One of the most interesting new ways mushrooms are being used is as a replacement for caskets. In this process, mushroom burial suits are used as a more environmentally friendly alternative to traditional burial practices. This approach, ideated by Jae Rhim Lee, uses the power of mushrooms to aid in the breakdown of human remains, promoting natural decomposition and nutrient cycling in the soil.

As an alternative to conventional burial practices, which often involve embalming fluids and other non-biodegradable materials that can harm the environment, mushroom burial aims to return the body to the earth in a way that nourishes the soil and promotes new life. 

It is still a relatively new concept, but has gained a lot of attention. Advocates of mushroom burial believe that it could help reduce the carbon footprint of traditional burial practices and promote a more natural approach to death care. 

It's important to note that mushroom burial is not yet widely practiced and may not be available to everyone. Regulations regarding burial practices vary a lot, so it's important to look into the laws in your area before considering mushroom burial.

3. Healing the Earth with Bioremediation 

Mushrooms are now being used for bioremediation, a process that uses living organisms to remove or neutralize contaminants in polluted areas. Using fungi, this process is called mycoremediation and it harnesses the natural ability of certain mushrooms to break down and metabolize a wide range of pollutants, including hydrocarbons, pesticides, heavy metals, and even some radioactive materials.

Mushrooms are also able to detoxify pollutants through a process called mycofiltration, where mycelium acts as a filter, trapping and neutralizing contaminants as they pass through it. This can be particularly effective in filtering water contaminated with bacteria, viruses, and other pathogens. Additionally, mycofiltration does not require the use of chemicals or energy-intensive manufacturing processes, making it a low-impact solution for water treatment.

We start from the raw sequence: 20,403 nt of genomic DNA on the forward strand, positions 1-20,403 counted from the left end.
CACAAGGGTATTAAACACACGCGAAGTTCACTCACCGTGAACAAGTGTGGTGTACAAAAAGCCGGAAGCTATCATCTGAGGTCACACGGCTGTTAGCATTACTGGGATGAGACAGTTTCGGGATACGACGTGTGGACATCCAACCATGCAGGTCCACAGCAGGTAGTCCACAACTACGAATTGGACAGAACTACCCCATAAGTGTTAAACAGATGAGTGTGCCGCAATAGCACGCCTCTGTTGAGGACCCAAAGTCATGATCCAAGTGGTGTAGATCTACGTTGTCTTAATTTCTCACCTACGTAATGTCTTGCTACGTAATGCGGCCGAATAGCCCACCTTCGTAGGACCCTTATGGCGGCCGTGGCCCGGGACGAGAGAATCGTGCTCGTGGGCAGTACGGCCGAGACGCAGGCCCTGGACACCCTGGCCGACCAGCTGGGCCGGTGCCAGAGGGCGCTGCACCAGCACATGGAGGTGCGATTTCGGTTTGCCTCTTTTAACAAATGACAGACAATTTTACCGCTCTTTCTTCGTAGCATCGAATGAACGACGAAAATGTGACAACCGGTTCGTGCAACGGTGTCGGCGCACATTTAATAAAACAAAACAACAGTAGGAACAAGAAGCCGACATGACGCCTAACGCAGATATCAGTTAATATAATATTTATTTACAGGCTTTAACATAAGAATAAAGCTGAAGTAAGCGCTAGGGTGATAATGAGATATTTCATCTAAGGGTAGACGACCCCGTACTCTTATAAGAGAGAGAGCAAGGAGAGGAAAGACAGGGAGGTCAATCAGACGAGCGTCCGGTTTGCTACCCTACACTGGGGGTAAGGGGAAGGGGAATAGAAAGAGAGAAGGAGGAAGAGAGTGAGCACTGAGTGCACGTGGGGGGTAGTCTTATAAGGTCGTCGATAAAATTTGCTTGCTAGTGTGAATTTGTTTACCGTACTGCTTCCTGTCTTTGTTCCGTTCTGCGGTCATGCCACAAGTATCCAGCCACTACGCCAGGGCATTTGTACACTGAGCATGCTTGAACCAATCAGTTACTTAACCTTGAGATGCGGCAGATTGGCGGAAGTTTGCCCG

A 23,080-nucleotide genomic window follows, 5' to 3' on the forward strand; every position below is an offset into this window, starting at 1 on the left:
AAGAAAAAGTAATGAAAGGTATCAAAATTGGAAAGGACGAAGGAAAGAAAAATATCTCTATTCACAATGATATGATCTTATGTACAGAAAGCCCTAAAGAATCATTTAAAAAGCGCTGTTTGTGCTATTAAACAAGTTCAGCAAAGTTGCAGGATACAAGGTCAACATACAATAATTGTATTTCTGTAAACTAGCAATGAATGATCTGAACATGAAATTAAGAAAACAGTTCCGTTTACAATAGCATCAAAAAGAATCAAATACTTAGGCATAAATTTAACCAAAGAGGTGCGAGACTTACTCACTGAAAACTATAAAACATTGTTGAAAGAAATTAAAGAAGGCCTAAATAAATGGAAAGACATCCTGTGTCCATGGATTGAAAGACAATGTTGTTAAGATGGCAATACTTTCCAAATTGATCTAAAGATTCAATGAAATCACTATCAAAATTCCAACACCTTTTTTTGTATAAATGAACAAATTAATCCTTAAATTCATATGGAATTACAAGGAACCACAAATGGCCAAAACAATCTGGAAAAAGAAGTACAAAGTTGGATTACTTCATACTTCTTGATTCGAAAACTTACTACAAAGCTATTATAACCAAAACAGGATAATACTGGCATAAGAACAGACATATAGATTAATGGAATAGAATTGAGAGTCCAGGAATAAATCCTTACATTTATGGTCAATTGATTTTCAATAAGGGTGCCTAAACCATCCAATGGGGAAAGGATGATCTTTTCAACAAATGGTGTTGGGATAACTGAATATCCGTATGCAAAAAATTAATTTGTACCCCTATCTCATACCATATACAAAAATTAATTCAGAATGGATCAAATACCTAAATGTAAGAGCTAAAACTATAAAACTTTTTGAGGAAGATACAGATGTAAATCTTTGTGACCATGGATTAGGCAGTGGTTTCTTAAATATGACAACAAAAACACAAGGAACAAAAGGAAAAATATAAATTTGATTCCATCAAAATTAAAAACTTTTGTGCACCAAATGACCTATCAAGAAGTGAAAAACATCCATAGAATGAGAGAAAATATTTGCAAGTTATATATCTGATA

One of the big advantages of using mushrooms for bioremediation applications is their ability to thrive in a wide range of environments and to colonize difficult-to-access spots. And while more research is needed in these areas, mushrooms are showing great promise as a natural and sustainable solution for cleaning up all types of pollution.

4. Generating Electrical Signals with Mushrooms

A circuit board made using mushroom skin
Image by Doris Danninger for Johannes Kepler University Linz

Mushrooms are even being explored as a sustainable alternative to traditional materials used in electronics, including circuit boards. This approach involves using mycelium as a substrate to shape and even grow electronic components.

Unlike traditional circuit boards, which are made from non-biodegradable materials like fiberglass and epoxy resins, mushroom-based circuit boards can be easily composted at the end of their life cycle, reducing electronic waste. This is especially significant, as e-waste totals to more than 50 millions tons globally each year. 

Additionally, mycelium has natural adhesive properties, which can also help eliminate the need for other toxic chemicals used in traditional circuit board manufacturing. 

While the use of mushrooms in electronics is also still a relatively new development, many companies are exploring ways to harness these unique properties.

5. Exploring the Sensory Abilities of Mycelium

Wearable mushroom technology being tested
Image source: berkshire.com

Other ways mushrooms are being explored for use in electronics is in sensor technologies. Mushrooms show great ability to respond to various environmental stimuli, giving them potential application across a variety of sensor types. 

Mushrooms can be used to detect environmental conditions such as humidity, temperature, and light. Their porous structure allows them to absorb and release moisture, making them sensitive to changes in humidity. This trait can be harnessed to create sensors for agriculture and help with climate control in building automation.